By Steve Weinstein
By Bryan Bierman
By Lindsey Rhoades
By Chaz Kangas
By Ben Westhoff and Sarah Purkrabek
By Jena Ardell
By Jesse Sendejas Jr.
By Katherine Turman
Lindsey Buckingham's contrarianism runs so deep that it subverts his much-vaunted aesthetic impulses, not to mention his common sense. The consummate weirdo who (quietly) sighs in interviews whenever he must forgo solo recordings for the sake of a certain supergroup that's grateful, commercially and artistically, for the sacrifice, the singer/guitarist/producer of Fleetwood Mac records albums whose melodic smarts can't compete with an asceticism so severe that it verges on apostasy. The results can be beautiful, sure: When he flexes his craft, he corrals multi-tracked vocals of himself that coast over static guitar arpeggios, like a priest who prefers to clack his rosary beads in his bedroom rather than pray aloud in a chapel with his peers. If there's a Lord, he's grateful for the devotion, but for eavesdroppers, it does get tedious—especially when we note how adeptly Buckingham's talents unfold in a Top 40 context as famished for his haywire formalist submersions as his erstwhile bandmates.
In the fastest turnaround of his career, Gift of Screws comes two years after Under the Skin, and for the first couple of tracks, we want to stamp it "return to sender." "Great Day" boasts guitar ripples we first heard on his disembowelment of "Big Love" from Fleetwood Mac's live set The Dance, coupled with lyrics best described as verbal tags rather than coherent statements. A couple of songs exist as mere instrumentals: "Bel Air Rain" is Ottmar Liebert on Vivarin. "Did You Miss Me" comes closest to unearthing the romantic wanderlust that's been Buckingham's trademark since 1975's "Monday Morning," but as indelible as the chorus melody is, he could be directing his plaint to a mirror—or, heartbreakingly, to Stevie Nicks and Christine McVie, whose harmonies would've reminded him (and us) of what he's missing. The feisty title track, replete with look-at-me-now axmanship and oddball vocal effects, feels anchored to a recognizable eccentricity; it's no surprise that Mick Fleetwood and John McVie constitute its rhythm section.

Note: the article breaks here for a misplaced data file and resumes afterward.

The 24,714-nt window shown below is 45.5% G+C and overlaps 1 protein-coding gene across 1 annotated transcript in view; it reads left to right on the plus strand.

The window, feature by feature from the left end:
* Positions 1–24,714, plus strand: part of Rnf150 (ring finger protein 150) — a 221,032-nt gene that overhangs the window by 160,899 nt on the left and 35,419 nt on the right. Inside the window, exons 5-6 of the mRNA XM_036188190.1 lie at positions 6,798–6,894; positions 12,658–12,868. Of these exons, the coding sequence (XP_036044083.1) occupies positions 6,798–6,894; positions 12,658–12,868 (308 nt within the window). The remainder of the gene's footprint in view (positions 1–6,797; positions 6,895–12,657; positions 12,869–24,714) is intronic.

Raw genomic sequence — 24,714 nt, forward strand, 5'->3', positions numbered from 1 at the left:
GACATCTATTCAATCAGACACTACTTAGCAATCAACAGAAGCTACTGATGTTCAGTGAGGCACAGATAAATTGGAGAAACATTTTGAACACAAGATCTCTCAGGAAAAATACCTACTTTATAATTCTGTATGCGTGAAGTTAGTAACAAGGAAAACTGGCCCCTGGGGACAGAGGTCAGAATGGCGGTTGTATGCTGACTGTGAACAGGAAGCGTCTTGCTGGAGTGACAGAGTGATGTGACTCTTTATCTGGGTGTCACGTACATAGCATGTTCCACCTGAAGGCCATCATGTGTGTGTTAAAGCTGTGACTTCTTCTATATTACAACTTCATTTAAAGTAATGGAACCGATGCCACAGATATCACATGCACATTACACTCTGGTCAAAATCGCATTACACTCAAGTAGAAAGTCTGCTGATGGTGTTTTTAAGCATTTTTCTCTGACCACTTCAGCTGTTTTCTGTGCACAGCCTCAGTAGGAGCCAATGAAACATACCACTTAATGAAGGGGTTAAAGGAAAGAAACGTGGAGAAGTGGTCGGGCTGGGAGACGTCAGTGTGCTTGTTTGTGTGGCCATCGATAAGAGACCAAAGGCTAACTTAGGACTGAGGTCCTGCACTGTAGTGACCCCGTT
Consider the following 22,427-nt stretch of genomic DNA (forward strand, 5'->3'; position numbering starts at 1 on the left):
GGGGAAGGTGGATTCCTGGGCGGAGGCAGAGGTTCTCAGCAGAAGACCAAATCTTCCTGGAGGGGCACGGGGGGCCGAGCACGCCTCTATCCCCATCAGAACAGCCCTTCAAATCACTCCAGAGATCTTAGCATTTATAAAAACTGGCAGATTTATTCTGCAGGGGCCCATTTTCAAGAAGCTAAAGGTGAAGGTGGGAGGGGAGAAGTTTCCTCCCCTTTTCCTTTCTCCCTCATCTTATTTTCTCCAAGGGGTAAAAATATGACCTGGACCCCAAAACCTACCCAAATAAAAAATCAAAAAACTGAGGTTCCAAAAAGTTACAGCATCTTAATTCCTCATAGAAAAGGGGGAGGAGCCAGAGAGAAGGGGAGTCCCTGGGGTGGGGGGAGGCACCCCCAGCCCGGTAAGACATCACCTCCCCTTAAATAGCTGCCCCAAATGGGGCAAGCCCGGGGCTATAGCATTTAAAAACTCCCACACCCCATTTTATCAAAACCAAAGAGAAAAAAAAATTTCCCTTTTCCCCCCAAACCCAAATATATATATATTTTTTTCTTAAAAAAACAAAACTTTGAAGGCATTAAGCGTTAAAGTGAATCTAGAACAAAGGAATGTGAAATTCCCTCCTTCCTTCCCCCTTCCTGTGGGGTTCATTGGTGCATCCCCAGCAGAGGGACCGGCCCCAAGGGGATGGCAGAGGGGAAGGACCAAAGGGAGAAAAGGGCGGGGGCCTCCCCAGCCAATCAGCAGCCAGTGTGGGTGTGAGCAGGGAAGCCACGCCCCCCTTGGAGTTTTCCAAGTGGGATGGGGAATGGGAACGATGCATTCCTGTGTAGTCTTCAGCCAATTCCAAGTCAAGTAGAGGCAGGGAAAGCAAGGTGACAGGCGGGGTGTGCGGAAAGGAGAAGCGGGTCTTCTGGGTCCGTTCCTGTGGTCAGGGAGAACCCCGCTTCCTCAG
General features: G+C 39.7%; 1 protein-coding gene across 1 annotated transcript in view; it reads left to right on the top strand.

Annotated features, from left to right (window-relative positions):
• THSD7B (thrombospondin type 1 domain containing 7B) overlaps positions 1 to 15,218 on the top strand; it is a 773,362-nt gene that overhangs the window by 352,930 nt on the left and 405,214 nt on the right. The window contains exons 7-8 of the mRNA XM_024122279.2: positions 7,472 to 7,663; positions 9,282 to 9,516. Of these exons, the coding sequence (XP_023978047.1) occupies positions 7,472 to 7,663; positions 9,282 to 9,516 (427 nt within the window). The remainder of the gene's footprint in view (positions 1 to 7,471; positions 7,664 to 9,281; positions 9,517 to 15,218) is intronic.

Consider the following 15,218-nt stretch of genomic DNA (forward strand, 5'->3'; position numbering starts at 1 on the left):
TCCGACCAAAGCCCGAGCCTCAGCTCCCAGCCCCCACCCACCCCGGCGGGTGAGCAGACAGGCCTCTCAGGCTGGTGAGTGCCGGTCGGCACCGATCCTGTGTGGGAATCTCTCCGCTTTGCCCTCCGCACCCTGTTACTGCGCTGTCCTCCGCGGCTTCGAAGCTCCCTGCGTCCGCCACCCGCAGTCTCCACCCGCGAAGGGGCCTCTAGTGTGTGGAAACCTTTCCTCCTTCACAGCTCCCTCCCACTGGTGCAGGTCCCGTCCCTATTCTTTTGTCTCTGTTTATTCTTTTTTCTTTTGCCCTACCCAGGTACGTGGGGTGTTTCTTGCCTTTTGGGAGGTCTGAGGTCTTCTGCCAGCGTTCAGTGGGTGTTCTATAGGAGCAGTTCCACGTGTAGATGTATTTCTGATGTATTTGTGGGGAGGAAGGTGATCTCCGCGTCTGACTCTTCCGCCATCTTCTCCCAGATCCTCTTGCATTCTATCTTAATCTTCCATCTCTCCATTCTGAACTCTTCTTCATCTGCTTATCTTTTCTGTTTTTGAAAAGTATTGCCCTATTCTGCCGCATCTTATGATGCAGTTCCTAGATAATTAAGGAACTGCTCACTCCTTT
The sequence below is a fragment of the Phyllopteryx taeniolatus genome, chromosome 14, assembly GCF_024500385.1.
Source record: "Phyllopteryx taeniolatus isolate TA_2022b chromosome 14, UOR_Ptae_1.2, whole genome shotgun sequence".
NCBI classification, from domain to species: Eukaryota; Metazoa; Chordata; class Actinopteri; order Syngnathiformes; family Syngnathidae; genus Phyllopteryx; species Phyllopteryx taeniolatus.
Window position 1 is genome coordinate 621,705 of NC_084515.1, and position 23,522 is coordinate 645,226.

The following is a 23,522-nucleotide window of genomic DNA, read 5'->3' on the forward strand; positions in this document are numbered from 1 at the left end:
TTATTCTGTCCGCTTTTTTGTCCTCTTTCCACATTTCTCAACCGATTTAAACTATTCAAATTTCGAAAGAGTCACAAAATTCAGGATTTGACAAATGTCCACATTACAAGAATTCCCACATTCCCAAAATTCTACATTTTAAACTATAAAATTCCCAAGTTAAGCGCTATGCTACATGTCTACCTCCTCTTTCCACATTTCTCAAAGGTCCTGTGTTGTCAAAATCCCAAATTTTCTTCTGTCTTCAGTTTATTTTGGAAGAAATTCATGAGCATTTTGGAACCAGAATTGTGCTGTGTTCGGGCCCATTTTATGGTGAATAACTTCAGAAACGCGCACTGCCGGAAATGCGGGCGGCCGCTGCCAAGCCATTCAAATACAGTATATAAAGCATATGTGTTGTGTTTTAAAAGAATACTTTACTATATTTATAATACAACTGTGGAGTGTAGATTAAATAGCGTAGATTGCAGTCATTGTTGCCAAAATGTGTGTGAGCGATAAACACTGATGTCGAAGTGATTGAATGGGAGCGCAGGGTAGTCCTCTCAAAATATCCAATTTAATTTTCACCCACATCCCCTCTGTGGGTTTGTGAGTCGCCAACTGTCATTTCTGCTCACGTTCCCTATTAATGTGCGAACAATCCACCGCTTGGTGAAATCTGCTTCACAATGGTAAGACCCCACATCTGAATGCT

Alas, "Trouble" and the National Lampoon's Vacation one-off "Holiday Road" excepted, not a single track in Buckingham's solo period rivals "Go Your Own Way" for precision; he's a human being with conflicts, lusts, and such only when he's allowed to express them around and to other people. Here, "Underground" acknowledges the dilemma: "Say what you mean, but please don't mean a thing" is not just a curt description of the Buckingham Problem, but a beautifully sung line from an artist capable of transcending limitations, yet content to bask in lapidary gestures. When he goes his own way, he wants it both ways—and goes nowhere at all.
Lindsey Buckingham plays the Nokia Theatre October 19